What is a Death Café?
A Death Café is a gathering where people discuss their feelings about and experiences with death. A host might lead the discussion, but the people attending drive each session, so no two are the same. However, each serves to help the guests learn more about death, its reality, its meaning, and its role in our lives.
The concept of Death Café was started by Jon Underwood in 2011 in London. He was not a funeral practitioner, but had the vocation to encourage us to “make the most of our finite lives”. He spread the word amongst the industry, and I had the pleasure of meeting Jon at previous Good Funeral Awards events, festivals and exhibitions. Jon himself died unexpectedly, leaving a young family. His legacy rings loud and clear.
I held my first Death Café in Brighton 10 years ago – I was delighted to stumble across this article about it when researching this post. I became a dab hand at gingerbread coffins and making cupcakes with skulls on!
I’ve hosted several other Death Cafés over the years at various venues around the city. Since opening the premises at Preston Park Station last year I’ve been able to welcome people in for all sorts of events, including a monthly Brighton Death Café, run by fabulous host, Louisa.
In September 2022 we held Brighton’s first ‘Queer friendly Death Café’ here with fantastic discussions! All our events are friendly and welcoming and open to all. I hope you all might consider attending any future get-togethers.
Reasons to attend a Death Café:
A welcome opportunity to connect to others
Death Cafés are safe, facilitated, inclusive meetings where people can meet to share their thoughts and feelings about all things relating to death and dying. These are not professionally supported bereavement support groups as such, though grief might come up as a topic. Talking with others is always beneficial, and your host will endeavour to connect you to appropriate services if needed.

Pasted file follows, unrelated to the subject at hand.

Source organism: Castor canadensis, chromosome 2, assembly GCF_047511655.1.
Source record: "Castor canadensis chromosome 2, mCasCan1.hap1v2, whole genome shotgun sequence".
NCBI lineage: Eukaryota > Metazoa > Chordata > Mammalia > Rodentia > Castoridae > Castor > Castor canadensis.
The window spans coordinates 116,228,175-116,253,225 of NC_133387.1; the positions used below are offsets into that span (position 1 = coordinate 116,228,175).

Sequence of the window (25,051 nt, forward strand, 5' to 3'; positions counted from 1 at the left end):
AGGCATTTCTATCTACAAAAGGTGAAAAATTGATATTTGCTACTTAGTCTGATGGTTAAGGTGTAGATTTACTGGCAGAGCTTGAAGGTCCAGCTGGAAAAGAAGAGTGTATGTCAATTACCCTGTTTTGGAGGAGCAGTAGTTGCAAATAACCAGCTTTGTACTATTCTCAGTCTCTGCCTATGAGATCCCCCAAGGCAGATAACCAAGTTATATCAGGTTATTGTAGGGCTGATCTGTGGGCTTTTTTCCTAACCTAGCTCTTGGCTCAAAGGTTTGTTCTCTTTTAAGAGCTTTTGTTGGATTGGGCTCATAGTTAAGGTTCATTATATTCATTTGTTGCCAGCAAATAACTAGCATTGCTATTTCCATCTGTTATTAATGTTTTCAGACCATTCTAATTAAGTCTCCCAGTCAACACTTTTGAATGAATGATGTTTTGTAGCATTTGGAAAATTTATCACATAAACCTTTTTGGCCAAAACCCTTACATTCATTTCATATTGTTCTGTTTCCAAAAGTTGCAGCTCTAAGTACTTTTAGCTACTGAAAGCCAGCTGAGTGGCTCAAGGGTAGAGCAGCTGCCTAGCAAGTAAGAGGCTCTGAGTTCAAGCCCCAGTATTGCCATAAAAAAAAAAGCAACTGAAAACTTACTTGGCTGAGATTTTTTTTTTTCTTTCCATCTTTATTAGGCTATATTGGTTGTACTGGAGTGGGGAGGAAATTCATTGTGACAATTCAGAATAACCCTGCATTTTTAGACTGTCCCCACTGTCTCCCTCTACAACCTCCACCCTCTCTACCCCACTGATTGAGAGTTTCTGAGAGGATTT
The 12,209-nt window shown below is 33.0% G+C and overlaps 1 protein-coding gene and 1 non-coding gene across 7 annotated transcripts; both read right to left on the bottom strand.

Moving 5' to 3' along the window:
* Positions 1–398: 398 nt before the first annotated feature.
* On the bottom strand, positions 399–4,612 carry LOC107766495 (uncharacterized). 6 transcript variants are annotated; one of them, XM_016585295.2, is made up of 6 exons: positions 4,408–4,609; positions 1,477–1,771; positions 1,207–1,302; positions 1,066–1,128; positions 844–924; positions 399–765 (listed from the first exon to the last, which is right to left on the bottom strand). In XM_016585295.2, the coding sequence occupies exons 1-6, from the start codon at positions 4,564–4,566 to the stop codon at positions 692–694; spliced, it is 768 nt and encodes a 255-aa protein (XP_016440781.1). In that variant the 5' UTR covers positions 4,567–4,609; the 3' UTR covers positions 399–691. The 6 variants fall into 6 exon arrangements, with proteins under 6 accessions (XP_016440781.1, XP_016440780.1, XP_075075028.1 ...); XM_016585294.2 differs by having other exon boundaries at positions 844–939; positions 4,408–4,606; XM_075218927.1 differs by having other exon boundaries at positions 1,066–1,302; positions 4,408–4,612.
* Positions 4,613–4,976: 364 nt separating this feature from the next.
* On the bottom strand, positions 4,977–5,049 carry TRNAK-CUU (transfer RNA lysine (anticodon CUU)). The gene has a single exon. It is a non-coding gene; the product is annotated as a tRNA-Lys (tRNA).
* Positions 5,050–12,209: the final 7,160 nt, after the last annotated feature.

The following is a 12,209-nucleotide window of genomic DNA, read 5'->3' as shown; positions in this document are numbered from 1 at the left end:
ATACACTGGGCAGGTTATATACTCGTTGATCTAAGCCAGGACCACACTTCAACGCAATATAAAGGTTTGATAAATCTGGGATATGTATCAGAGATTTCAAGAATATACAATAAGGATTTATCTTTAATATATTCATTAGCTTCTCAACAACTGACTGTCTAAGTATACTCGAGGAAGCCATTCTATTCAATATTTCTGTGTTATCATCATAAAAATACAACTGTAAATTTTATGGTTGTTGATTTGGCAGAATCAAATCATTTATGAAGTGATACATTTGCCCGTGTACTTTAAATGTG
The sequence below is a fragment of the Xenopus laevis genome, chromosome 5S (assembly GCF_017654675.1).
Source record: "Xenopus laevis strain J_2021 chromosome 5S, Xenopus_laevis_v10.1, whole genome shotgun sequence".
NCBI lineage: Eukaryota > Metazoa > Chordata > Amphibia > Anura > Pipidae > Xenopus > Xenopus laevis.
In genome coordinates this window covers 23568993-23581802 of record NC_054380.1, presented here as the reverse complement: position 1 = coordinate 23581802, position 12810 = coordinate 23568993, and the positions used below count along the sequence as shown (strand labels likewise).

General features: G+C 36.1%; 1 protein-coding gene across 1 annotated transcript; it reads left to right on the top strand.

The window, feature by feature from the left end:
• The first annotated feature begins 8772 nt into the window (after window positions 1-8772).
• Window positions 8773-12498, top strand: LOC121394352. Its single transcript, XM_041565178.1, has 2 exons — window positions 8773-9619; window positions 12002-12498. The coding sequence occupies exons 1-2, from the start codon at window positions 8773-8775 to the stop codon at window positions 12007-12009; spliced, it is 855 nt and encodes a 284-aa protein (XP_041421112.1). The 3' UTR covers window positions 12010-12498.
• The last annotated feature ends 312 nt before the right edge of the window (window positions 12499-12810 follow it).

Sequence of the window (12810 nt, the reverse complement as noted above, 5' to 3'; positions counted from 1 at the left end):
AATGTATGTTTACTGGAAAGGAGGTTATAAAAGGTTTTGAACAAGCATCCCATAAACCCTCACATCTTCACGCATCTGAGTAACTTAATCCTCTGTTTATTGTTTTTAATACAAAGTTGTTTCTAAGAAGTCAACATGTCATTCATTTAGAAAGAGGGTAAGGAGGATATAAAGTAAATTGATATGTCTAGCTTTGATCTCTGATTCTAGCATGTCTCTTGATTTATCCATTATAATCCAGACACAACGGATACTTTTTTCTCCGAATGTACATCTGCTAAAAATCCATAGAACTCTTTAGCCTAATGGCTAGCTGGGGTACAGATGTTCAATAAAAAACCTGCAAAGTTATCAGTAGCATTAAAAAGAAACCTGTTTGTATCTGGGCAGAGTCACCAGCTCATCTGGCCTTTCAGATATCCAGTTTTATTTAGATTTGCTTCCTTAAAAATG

Peel back the great mystery at a Death Café
It’s a pleasure to provide a venue for these important get-togethers. The conversation is structured but open and always flows! I’ve heard people discussing all sorts, people planning their own funeral wishes, opening up about personal bereavements, philosophising about our current relationship with the inevitable.
Death Cafés can sometimes turn out to be myth-busting sessions, with lots of practical ideas and creative inspiration shared.
A safe space to share how you really feel
I remember a woman in her 80s driving for around 40 minutes to get to one of our Death Cafés. She was very satisfied with her life, had travelled the world and really lived. Frustrated with her adult children’s refusal to talk frankly about her death, she wanted to come along to the gathering in order to say aloud: “I’m ready to go – and that’s ok!”
Death Cafés are important as they encourage us to tackle the taboo, open up, and talk about things. Confronting our mortality is always going to be challenging – so best not leave it too long, or until a critical time.
You really, really like cake
Don’t forget, there’s cake!
Want to get involved and maybe set up your own Death Café?
Caught the bug? If you’d like to get involved more deeply in the death conversation or even the death positive movement, find some good links on our Honest Talk page.
Find a Death Café near you, or find out how to hold your own here.